Interview with Ernest Hebert, Award-Winning Author and Professor of Creative Writing at Dartmouth College


July 11, 2017


I recently had a chat with Ernest Hebert, retired 25-year-plus professor of creative writing at Dartmouth College. Author of “The Old American” and “Never Back Down”, Ernie is best known for The Darby Chronicles – including award winners, “The Dogs of March” and “Spoonwood”. For those engaged in writing of any form, Ernie gives some excellent insight into the writing-building process. WorkFlowy now features heavily in his writing modus operandi.

FRANK: Could you give me the rough trajectory of your WorkFlowy journey?

ERNIE: I’ve been a WorkFlowy aficionado since 2013, and I use it for everything–a calendar of my own making, todos, drafts of lectures, talks, Facebook posts, first drafts of fiction, rants and diary entries, databases of notes, address book, etc. I’ve always worked with outliners on the Mac–Acta, More, Omni, Opal, and many others–until I discovered WorkFlowy. The outliner format just seems to fit the way my brain works.

FRANK: When pitting a manual typewriter against even the simplest of (digital) word processors, you say:

“A typewriter is a word processor that saves directly to the paper. That is its glory, and that is its doom.”

What mixed bag of devices, instruments, apps and software have you used to “pen” your thoughts over the years? Has your 1940 Underwood typewriter featured at all lately?

ERNIE: I still have that typewriter and I still use it, but I’m also a sucker for the latest computer gadget. Here’s a list of machines I’ve owned: Radio Shack models I, II and 101; Atari ST: Dell running XYwrite, a DOS based word processor; Mac Plus; Mac Plus with hard drive; Windows machine (can’t remember the brand); iMac G5; Power Mac: G4 Cube; iMac 21 inch; iMac 27 inch; Macbook 2016 (my current machine); four iPads, including the latest 12.9 Mac Pro. Oddly one of my favorite writing devices is an Alpha Smart Neo 2, which I still use.

I’ve done a huge amount of experimenting with different software for writing. Probably my craziest experiment (that actually worked) was to write the first draft of a book on Adobe Illustrator.

SKEUOMORPHISM: “The design concept of making items represented resemble their real-world counterparts. Skeuomorphism is commonly used in many design fields, including user interface (UI) and Web design.”

FRANK: In a blog post entitled, “Skeuomorphism” you wrote,

“Skeuomorphism helped make computers accessible to people. Microsoft’s operating system is called ‘Windows’. ‘Files’ are placed in ‘Folders’… So much of human understanding is based on relating one thing to another…”

We have our digital counterparts of “tags”, “lists”, “notes”, “notebooks”, “cards”, etc. in apps like Evernote, Trello and WorkFlowy… but do you think that WorkFlowy’s “expandable”, “collapsible”, “nest-able” and “zoom-able” moving parts and dynamics have relatable, non-digital doppelgängers?.. or do you think we’ve moved into territory where there’s less of a material connection… where skeuomorphisms can’t adequately convey a WorkFlowy dynamic?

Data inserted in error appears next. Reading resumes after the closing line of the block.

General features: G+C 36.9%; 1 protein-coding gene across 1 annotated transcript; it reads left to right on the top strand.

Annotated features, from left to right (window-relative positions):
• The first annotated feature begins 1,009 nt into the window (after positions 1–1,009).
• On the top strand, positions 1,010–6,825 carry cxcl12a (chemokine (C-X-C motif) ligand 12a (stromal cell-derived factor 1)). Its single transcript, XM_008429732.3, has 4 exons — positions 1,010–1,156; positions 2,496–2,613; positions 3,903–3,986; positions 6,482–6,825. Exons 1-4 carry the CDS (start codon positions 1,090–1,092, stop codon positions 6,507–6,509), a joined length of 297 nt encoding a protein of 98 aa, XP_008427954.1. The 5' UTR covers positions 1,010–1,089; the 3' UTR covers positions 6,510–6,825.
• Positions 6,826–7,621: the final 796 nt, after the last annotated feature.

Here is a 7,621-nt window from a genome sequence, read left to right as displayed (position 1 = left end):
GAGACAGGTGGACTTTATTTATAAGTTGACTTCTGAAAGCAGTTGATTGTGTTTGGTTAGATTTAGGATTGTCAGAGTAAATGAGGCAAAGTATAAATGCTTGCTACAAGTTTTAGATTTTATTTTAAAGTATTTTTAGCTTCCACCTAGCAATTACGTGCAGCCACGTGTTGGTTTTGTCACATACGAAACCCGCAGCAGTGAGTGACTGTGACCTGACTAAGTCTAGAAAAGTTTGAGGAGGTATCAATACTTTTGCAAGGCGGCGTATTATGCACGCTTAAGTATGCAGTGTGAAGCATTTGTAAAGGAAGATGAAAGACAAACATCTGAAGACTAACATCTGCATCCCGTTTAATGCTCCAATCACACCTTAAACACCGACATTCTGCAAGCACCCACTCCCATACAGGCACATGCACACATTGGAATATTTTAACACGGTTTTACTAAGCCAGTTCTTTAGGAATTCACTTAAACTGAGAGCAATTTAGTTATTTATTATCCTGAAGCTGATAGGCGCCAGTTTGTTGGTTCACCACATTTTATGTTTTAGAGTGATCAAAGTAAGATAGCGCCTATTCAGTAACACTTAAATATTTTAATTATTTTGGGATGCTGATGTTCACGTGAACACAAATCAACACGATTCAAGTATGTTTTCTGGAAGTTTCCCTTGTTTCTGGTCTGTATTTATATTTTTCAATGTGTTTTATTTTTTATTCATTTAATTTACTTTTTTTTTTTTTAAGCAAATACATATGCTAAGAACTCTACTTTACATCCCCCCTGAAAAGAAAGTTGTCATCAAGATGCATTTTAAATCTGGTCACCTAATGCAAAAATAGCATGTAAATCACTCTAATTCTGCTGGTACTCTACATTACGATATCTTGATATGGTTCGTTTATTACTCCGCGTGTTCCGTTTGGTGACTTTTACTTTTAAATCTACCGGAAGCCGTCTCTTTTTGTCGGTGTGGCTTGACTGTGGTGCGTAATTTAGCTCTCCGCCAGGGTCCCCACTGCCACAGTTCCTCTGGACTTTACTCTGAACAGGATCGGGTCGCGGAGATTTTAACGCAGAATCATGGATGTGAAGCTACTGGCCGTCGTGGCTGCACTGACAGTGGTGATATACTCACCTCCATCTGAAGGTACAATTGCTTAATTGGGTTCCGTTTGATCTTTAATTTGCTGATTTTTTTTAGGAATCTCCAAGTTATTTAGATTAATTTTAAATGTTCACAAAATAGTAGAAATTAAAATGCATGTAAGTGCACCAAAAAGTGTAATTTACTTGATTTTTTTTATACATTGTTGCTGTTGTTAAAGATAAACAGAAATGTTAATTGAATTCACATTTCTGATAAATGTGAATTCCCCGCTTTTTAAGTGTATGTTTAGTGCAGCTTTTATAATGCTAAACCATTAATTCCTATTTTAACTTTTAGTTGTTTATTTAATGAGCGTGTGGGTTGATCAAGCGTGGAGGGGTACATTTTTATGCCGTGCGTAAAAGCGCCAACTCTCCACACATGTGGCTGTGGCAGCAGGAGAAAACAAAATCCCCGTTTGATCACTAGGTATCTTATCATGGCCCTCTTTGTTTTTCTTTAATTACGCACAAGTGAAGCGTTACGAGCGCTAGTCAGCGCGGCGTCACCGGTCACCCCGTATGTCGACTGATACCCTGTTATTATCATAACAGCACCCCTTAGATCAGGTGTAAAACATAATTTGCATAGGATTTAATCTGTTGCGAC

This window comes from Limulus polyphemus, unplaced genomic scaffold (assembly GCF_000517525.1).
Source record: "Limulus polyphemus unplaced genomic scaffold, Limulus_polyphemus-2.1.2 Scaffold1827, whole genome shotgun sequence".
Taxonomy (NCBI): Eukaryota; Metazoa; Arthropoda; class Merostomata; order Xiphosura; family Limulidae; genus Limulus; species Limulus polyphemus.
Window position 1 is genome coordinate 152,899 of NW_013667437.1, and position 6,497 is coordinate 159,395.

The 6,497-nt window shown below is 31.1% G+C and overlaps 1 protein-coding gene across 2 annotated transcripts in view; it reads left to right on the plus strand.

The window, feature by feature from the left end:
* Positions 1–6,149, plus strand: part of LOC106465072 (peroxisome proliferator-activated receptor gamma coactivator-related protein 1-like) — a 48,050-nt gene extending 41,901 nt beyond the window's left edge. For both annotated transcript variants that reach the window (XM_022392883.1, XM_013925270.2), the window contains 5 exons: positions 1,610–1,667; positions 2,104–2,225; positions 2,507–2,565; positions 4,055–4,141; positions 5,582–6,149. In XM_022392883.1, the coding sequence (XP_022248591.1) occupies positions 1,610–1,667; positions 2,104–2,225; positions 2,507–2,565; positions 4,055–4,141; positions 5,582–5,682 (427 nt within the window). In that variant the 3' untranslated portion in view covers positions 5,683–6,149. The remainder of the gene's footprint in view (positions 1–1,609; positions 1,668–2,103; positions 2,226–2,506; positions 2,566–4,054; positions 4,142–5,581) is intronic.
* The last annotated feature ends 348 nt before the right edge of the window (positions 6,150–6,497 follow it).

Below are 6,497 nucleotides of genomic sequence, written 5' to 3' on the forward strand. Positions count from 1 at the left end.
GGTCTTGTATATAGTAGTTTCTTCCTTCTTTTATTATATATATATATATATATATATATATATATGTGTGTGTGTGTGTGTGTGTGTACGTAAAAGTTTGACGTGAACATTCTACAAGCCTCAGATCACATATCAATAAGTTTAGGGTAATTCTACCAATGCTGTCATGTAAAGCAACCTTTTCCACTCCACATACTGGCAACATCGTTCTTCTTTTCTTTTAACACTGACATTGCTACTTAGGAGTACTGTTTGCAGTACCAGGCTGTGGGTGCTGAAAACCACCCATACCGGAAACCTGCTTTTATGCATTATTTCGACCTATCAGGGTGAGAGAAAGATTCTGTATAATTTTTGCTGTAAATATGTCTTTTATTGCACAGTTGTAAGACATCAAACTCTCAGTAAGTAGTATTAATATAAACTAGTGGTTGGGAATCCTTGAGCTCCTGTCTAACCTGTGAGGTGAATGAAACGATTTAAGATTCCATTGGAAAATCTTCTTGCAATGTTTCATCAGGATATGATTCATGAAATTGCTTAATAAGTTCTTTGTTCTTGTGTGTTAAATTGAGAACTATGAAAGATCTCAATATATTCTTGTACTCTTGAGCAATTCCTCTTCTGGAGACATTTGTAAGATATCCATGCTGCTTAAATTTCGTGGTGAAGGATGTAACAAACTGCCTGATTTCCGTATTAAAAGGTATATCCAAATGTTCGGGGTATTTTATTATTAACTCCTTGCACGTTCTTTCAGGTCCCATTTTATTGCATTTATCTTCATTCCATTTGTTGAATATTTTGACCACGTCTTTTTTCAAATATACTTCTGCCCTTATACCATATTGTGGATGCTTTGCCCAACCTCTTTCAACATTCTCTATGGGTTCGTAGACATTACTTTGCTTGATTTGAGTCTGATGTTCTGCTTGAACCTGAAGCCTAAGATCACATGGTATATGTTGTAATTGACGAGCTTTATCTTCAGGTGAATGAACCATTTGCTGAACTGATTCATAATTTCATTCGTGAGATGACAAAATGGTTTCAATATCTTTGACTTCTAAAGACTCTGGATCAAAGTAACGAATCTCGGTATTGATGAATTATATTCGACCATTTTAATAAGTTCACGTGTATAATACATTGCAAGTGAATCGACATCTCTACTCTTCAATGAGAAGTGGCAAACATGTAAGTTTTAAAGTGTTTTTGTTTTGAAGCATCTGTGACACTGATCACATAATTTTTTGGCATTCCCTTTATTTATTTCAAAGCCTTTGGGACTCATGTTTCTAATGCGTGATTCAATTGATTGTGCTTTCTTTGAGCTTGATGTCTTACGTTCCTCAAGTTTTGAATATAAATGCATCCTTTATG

ERNIE: Let’s compare digital with non-digital in terms of script writing for the movies.

Back in the world of typewriters the movie people came up with a beautiful system for formatting a typed script, relating to spacing, margins, scene headings, dialogue, and description. If you followed the format, every page would equal to about one minute of screen time. If you’re working on a typical two-hour movie, you always know where you are in your file by what page you’re on. That system was brilliant and it has carried over into the digital world. Which is why today virtually every professional screenwriter uses professional scriptwriting software (and why Courier font, a typewriter based monofont rules screenwriters).

Unlike novel writing, which is often loose, idiosyncratic and dependent on the author’s voice, screenwriting is very tight and requires organizational talents from the writer. Most old time scriptwriters, before they started writing their scripts would organize their story with notecards. They’d jot down scene titles with a few notes and then shuffle the note cards. It’s a swift and handy way to organize a story, but in my experience, unlike actually writing the script, the notecard metaphor doesn’t translate well to the digital world. Real notecards are still better, probably because hands are better at shuffling notecards than a computer mouse shuffling digital note cards.

The digital solution to organizing a story is to use an outliner like WorkFlowy. Unlike the note card metaphor, the digital outliner is far superior to typing or handwriting an outline because you can collapse and move your text at will.

My point is that in some respects handwriting and typing remain superior to their equivalents in the digital world, but for most kinds of writing, digital is best. I think if you’re serious about writing it’s a good idea to experiment and see what works for you.